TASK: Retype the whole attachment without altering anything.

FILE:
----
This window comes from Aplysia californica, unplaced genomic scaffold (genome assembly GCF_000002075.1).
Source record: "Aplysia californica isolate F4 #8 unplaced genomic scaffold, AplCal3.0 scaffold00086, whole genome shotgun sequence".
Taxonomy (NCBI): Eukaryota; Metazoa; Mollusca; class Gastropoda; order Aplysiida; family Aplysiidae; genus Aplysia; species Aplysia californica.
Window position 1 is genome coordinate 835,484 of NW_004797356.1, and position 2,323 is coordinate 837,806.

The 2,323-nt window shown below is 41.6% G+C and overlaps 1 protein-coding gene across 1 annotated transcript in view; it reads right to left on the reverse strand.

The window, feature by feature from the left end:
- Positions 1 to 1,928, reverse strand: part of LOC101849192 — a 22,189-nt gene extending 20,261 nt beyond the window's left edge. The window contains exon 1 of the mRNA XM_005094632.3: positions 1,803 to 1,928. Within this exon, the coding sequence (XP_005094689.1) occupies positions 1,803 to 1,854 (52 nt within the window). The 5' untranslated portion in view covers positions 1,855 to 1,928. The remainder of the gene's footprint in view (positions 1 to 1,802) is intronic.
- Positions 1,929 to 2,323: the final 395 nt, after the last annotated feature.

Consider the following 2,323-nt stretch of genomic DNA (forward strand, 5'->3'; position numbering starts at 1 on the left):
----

This window comes from Aplysia californica, unplaced genomic scaffold (genome assembly GCF_000002075.1).
Source record: "Aplysia californica isolate F4 #8 unplaced genomic scaffold, AplCal3.0 scaffold00086, whole genome shotgun sequence".
Taxonomy (NCBI): Eukaryota; Metazoa; Mollusca; class Gastropoda; order Aplysiida; family Aplysiidae; genus Aplysia; species Aplysia californica.
Window position 1 is genome coordinate 835,484 of NW_004797356.1, and position 2,323 is coordinate 837,806.

The 2,323-nt window shown below is 41.6% G+C and overlaps 1 protein-coding gene across 1 annotated transcript in view; it reads right to left on the reverse strand.

The window, feature by feature from the left end:
- Positions 1 to 1,928, reverse strand: part of LOC101849192 — a 22,189-nt gene extending 20,261 nt beyond the window's left edge. The window contains exon 1 of the mRNA XM_005094632.3: positions 1,803 to 1,928. Within this exon, the coding sequence (XP_005094689.1) occupies positions 1,803 to 1,854 (52 nt within the window). The 5' untranslated portion in view covers positions 1,855 to 1,928. The remainder of the gene's footprint in view (positions 1 to 1,802) is intronic.
- Positions 1,929 to 2,323: the final 395 nt, after the last annotated feature.

Consider the following 2,323-nt stretch of genomic DNA (forward strand, 5'->3'; position numbering starts at 1 on the left):